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Millennium Post

Festive rethink to Bolly benchmarks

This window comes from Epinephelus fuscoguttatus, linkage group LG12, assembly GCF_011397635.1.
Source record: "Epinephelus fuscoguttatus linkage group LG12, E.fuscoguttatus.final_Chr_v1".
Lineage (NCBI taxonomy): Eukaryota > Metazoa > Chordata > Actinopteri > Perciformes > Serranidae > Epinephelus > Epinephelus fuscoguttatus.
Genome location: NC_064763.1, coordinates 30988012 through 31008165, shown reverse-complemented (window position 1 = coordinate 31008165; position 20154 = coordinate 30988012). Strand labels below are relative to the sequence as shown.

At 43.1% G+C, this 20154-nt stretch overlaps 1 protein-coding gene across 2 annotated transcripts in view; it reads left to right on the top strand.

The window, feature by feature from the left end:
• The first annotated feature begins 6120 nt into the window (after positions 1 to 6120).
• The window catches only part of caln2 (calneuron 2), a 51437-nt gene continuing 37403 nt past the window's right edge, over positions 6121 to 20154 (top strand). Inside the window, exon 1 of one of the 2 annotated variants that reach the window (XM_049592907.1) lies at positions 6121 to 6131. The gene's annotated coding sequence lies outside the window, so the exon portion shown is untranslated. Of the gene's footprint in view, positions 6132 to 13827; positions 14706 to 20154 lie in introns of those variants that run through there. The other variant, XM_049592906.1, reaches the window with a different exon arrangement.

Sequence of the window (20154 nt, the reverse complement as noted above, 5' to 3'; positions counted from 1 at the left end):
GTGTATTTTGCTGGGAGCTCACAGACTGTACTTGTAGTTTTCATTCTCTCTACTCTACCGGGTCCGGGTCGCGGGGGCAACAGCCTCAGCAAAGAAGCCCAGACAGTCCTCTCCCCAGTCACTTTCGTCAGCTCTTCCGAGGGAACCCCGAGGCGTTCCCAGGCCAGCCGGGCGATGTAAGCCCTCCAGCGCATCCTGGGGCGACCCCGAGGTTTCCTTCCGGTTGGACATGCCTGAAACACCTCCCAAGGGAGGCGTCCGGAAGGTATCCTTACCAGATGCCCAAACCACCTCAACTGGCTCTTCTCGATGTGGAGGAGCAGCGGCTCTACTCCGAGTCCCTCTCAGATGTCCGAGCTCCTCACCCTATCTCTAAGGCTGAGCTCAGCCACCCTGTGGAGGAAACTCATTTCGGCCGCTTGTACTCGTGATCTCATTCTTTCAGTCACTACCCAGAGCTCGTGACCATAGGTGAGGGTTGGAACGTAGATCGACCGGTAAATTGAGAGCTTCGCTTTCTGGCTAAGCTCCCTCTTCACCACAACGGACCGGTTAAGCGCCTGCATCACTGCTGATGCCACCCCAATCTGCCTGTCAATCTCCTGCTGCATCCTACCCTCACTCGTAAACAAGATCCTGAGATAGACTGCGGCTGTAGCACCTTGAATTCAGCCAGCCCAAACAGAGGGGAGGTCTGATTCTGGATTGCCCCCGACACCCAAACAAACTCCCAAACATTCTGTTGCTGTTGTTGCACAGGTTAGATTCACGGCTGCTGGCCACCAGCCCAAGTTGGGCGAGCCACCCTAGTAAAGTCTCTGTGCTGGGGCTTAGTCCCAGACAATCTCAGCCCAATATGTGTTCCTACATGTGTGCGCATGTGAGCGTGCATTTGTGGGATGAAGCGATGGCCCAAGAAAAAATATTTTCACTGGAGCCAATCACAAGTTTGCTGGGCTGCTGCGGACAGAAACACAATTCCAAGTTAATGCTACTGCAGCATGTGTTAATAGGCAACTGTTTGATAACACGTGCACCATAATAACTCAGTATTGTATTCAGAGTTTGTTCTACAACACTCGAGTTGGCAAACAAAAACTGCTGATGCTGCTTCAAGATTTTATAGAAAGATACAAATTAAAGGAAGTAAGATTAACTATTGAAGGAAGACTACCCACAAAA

It is always the winter of content as far as Bollywood is concerned. With big releases slated to coincide with the festive season, our film industry in Mumbai has always played it safe, banking on the cheerful and celebratory mood to ferry its multi-starrer cinematic extravaganzas to beyond the river of odds, to become unimaginable blockbusters, each dethroning the previous superhit as the highest grosser. Now that the latest filmic kid in the block Dhoom-3 has managed to garner record opening day collection, surpassing its antecedents in Chennai Express and Krrish 3, one does wonder if the Bollywood benchmark, that of breaking the Rs 100 crore threshold, is the only yardstick left to this gargantuan centre of cinema production and consumption. Dhoom-3, the Aamir Khan starrer in the same franchise, has reportedly gone ahead of its starrier brethren and amassed Rs 36 crores on its opening day, collecting another Rs 37.75 crores on the following day of the weekend, and along with its Telegu and Tamil dubbed versions, has already crossed Rs 107 crores at the domestic box office. At this rate, whether a film is a superhit, a sleeper hit or a superflop is practically estimated in less than a week since its release, thanks to the unprecedentedly wide-scale openings that they get, particularly the big budget ones. In fact, as the inner circuit of the Mumbai film industry already puts it, Rs 100 crore is an old boys club of the three Khans – Salman, Shah Rukh and Aamir – and perhaps the second-order heroes (rarely does a heroine feature in this discussion centering on pure economics of raw male muscle and six or eight packs) can pull off a hit that breaches this mark, though amongst the Khans, this is already a matter of the past. It is, therefore, a huge pity that we are now left with this single benchmark to judge almost every film.
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